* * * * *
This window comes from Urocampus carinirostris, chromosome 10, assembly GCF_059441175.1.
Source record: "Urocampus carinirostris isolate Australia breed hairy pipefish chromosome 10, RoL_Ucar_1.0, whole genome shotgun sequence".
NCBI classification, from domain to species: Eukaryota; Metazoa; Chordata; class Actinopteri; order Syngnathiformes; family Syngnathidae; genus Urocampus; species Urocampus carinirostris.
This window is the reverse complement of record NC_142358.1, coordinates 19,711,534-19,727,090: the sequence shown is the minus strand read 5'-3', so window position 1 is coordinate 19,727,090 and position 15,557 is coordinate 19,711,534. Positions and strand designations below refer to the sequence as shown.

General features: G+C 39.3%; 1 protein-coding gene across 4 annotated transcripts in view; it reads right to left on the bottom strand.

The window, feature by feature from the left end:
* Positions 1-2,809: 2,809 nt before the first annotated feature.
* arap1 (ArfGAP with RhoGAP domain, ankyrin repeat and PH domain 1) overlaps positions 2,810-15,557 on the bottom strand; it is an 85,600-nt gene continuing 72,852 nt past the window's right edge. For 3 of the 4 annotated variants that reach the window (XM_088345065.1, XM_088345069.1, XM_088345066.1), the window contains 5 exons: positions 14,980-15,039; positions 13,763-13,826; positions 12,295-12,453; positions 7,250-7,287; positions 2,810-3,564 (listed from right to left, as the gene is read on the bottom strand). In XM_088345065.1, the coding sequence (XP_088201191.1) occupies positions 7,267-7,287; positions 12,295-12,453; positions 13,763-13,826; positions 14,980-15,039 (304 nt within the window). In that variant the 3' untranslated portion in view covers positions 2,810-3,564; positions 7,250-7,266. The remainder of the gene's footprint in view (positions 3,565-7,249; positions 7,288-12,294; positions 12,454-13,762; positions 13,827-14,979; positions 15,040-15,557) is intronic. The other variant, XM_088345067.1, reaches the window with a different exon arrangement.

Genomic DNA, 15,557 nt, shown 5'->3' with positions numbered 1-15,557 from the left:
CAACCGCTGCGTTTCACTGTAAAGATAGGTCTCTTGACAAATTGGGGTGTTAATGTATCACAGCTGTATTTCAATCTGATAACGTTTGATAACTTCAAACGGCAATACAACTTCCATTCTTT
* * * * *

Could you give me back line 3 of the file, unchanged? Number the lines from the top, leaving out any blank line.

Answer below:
NCBI classification, from domain to species: Eukaryota; Metazoa; Chordata; class Actinopteri; order Syngnathiformes; family Syngnathidae; genus Urocampus; species Urocampus carinirostris.